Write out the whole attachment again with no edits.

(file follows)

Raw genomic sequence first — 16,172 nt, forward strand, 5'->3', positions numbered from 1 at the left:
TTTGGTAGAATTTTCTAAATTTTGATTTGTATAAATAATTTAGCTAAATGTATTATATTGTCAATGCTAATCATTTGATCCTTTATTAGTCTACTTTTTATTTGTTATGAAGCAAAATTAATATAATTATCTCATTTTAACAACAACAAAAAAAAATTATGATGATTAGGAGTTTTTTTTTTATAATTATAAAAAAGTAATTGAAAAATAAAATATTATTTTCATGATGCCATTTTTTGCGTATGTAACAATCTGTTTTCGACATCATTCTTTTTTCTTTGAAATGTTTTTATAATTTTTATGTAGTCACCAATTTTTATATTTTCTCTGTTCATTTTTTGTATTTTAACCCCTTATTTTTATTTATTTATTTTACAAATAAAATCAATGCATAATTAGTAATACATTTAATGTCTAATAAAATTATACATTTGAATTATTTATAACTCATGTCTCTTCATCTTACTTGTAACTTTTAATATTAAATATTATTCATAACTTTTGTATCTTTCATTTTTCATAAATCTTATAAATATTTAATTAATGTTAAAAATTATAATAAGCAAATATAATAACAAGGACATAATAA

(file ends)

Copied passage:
Raw genomic sequence first — 16,172 nt, forward strand, 5'->3', positions numbered from 1 at the left:
TTTGGTAGAATTTTCTAAATTTTGATTTGTATAAATAATTTAGCTAAATGTATTATATTGTCAATGCTAATCATTTGATCCTTTATTAGTCTACTTTTTATTTGTTATGAAGCAAAATTAATATAATTATCTCATTTTAACAACAACAAAAAAAAATTATGATGATTAGGAGTTTTTTTTTTATAATTATAAAAAAGTAATTGAAAAATAAAATATTATTTTCATGATGCCATTTTTTGCGTATGTAACAATCTGTTTTCGACATCATTCTTTTTTCTTTGAAATGTTTTTATAATTTTTATGTAGTCACCAATTTTTATATTTTCTCTGTTCATTTTTTGTATTTTAACCCCTTATTTTTATTTATTTATTTTACAAATAAAATCAATGCATAATTAGTAATACATTTAATGTCTAATAAAATTATACATTTGAATTATTTATAACTCATGTCTCTTCATCTTACTTGTAACTTTTAATATTAAATATTATTCATAACTTTTGTATCTTTCATTTTTCATAAATCTTATAAATATTTAATTAATGTTAAAAATTATAATAAGCAAATATAATAACAAGGACATAATAA